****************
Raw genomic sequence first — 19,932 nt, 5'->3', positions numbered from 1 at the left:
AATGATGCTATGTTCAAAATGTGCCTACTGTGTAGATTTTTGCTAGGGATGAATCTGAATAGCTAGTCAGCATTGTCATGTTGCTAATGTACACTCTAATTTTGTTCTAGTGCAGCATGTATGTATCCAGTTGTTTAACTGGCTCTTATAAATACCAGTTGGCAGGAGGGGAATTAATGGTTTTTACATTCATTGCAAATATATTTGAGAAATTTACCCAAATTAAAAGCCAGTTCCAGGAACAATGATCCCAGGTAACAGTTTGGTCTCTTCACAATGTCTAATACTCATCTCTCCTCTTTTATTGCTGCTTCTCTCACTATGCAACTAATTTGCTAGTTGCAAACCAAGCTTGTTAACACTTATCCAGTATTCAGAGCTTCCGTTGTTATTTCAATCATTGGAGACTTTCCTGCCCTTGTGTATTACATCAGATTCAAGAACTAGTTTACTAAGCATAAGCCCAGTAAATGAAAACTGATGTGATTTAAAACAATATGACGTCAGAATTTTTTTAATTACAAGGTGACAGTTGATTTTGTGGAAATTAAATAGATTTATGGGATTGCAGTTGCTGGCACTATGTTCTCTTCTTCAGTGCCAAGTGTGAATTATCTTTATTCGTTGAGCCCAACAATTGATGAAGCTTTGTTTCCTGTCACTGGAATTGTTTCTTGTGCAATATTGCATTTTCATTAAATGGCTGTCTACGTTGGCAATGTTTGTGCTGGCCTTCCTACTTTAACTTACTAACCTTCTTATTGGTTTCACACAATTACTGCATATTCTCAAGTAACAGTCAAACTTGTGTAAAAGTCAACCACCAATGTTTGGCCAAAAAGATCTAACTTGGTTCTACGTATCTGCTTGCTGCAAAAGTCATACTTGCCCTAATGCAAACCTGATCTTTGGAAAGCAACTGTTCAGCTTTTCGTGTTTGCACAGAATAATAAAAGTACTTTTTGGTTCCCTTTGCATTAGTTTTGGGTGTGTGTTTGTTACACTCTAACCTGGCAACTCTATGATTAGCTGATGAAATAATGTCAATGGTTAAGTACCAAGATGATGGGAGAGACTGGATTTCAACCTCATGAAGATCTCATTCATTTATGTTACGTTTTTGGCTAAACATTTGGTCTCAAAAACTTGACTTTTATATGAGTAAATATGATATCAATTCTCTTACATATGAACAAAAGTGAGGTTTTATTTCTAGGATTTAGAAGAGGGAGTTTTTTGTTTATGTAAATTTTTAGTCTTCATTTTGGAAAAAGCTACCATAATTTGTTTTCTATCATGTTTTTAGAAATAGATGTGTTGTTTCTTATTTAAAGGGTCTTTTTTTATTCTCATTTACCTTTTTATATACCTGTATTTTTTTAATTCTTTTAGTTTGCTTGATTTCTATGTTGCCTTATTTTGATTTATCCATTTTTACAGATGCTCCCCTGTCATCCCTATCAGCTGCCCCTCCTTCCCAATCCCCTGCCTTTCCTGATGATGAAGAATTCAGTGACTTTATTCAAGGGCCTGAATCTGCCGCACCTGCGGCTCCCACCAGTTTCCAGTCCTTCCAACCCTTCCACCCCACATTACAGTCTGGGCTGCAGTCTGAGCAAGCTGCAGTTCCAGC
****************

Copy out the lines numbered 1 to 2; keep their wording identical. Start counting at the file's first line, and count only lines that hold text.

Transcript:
Raw genomic sequence first — 19,932 nt, 5'->3', positions numbered from 1 at the left:
AATGATGCTATGTTCAAAATGTGCCTACTGTGTAGATTTTTGCTAGGGATGAATCTGAATAGCTAGTCAGCATTGTCATGTTGCTAATGTACACTCTAATTTTGTTCTAGTGCAGCATGTATGTATCCAGTTGTTTAACTGGCTCTTATAAATACCAGTTGGCAGGAGGGGAATTAATGGTTTTTACATTCATTGCAAATATATTTGAGAAATTTACCCAAATTAAAAGCCAGTTCCAGGAACAATGATCCCAGGTAACAGTTTGGTCTCTTCACAATGTCTAATACTCATCTCTCCTCTTTTATTGCTGCTTCTCTCACTATGCAACTAATTTGCTAGTTGCAAACCAAGCTTGTTAACACTTATCCAGTATTCAGAGCTTCCGTTGTTATTTCAATCATTGGAGACTTTCCTGCCCTTGTGTATTACATCAGATTCAAGAACTAGTTTACTAAGCATAAGCCCAGTAAATGAAAACTGATGTGATTTAAAACAATATGACGTCAGAATTTTTTTAATTACAAGGTGACAGTTGATTTTGTGGAAATTAAATAGATTTATGGGATTGCAGTTGCTGGCACTATGTTCTCTTCTTCAGTGCCAAGTGTGAATTATCTTTATTCGTTGAGCCCAACAATTGATGAAGCTTTGTTTCCTGTCACTGGAATTGTTTCTTGTGCAATATTGCATTTTCATTAAATGGCTGTCTACGTTGGCAATGTTTGTGCTGGCCTTCCTACTTTAACTTACTAACCTTCTTATTGGTTTCACACAATTACTGCATATTCTCAAGTAACAGTCAAACTTGTGTAAAAGTCAACCACCAATGTTTGGCCAAAAAGATCTAACTTGGTTCTACGTATCTGCTTGCTGCAAAAGTCATACTTGCCCTAATGCAAACCTGATCTTTGGAAAGCAACTGTTCAGCTTTTCGTGTTTGCACAGAATAATAAAAGTACTTTTTGGTTCCCTTTGCATTAGTTTTGGGTGTGTGTTTGTTACACTCTAACCTGGCAACTCTATGATTAGCTGATGAAATAATGTCAATGGTTAAGTACCAAGATGATGGGAGAGACTGGATTTCAACCTCATGAAGATCTCATTCATTTATGTTACGTTTTTGGCTAAACATTTGGTCTCAAAAACTTGACTTTTATATGAGTAAATATGATATCAATTCTCTTACATATGAACAAAAGTGAGGTTTTATTTCTAGGATTTAGAAGAGGGAGTTTTTTGTTTATGTAAATTTTTAGTCTTCATTTTGGAAAAAGCTACCATAATTTGTTTTCTATCATGTTTTTAGAAATAGATGTGTTGTTTCTTATTTAAAGGGTCTTTTTTTATTCTCATTTACCTTTTTATATACCTGTATTTTTTTAATTCTTTTAGTTTGCTTGATTTCTATGTTGCCTTATTTTGATTTATCCATTTTTACAGATGCTCCCCTGTCATCCCTATCAGCTGCCCCTCCTTCCCAATCCCCTGCCTTTCCTGATGATGAAGAATTCAGTGACTTTATTCAAGGGCCTGAATCTGCCGCACCTGCGGCTCCCACCAGTTTCCAGTCCTTCCAACCCTTCCACCCCACATTACAGTCTGGGCTGCAGTCTGAGCAAGCTGCAGTTCCAGC